English professor Justin Torres receives 2024 Guggenheim Fellowship

Published: April 17, 2024
Justin Torres portraitJustin Torres (Portrait: JJ Geiger; Composite: Trever Ducote/UCLA)

Sean Brenner | April 17, 2024

Justin Torres, a UCLA associate professor of English, has been named a Guggenheim Fellow for 2024.

The prestigious fellowships, presented by the John Solomon Guggenheim Memorial Foundation, carry cash awards of varying amounts and are intended to recognize artists, scholars, writers and creative professionals both for their achievements to date and for their exceptional promise. Torres was one of 188 fellows chosen from among almost 3,000 applicants.

Torres, a member of the UCLA faculty since 2015, is a novelist, short story writer and occasional essayist. His second novel, “Blackouts,” won the National Book Award in November 2023, was a finalist for the National Book Critics Circle Award, and is currently a finalist for the Los Angeles Times Book Prize, the California Book Award and the Lambda Literary Award.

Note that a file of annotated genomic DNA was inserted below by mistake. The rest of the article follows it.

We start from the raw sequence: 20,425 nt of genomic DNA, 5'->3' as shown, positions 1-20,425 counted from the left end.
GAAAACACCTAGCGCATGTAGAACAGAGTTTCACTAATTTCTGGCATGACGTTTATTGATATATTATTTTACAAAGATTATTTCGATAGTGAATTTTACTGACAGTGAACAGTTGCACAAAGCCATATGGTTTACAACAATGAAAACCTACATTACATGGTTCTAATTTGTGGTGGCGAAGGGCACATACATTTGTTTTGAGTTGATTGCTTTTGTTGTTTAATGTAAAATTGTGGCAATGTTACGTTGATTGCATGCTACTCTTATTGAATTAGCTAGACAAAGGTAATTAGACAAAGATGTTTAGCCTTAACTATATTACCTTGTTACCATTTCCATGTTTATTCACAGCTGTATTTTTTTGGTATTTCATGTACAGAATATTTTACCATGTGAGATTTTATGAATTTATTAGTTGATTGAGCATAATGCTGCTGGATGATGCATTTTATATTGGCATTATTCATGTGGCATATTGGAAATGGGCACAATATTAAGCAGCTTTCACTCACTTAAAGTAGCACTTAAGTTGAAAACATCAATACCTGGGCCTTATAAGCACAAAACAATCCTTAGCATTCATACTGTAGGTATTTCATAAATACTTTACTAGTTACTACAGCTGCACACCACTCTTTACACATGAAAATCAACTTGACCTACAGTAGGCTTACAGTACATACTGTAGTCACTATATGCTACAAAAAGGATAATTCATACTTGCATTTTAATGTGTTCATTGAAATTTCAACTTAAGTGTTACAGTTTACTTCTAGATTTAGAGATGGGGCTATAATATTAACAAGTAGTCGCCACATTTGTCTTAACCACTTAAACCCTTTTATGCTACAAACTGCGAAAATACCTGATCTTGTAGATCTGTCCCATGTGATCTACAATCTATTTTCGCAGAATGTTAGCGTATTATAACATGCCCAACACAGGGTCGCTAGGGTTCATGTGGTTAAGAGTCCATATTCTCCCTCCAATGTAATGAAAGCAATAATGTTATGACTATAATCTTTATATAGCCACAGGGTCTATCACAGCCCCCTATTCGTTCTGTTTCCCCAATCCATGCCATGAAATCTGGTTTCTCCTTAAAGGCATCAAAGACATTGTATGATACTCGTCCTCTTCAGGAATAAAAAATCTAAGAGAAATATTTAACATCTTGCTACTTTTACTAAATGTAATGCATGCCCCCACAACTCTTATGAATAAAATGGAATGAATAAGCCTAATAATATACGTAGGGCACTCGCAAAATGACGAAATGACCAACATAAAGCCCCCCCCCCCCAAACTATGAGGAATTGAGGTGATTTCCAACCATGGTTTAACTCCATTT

His debut novel, “We the Animals,” published in 2011 when he was just 31, caused a literary sensation. Narrated by a young boy of mixed heritage who is finding his way amid family struggles and a budding queer identity, the book received the VCU Cabell First Novelist Award, became a bestseller and was adapted into an award-winning film.

Torres plans to use funds from his grant to support the writing of his next novel, which considers the role of triadic relations in structuring life. He said the work will draw from fairy tales, sociology, psychology and philosophy.

“I’m really grateful for the award and honored to be added to the list of fellows, which includes so many writers I admire,” he said. Noting that 12 years elapsed between the publication dates of his first two novels, he added that the fellowship support could “significantly shorten that gap” before his third is completed.

The 2024 Guggenheim Fellows represent 52 scholarly disciplines and artistic fields from 38 states and the District of Columbia, as well as four Canadian provinces. The fellowship program was established in 1925 by Senator Simon Guggenheim.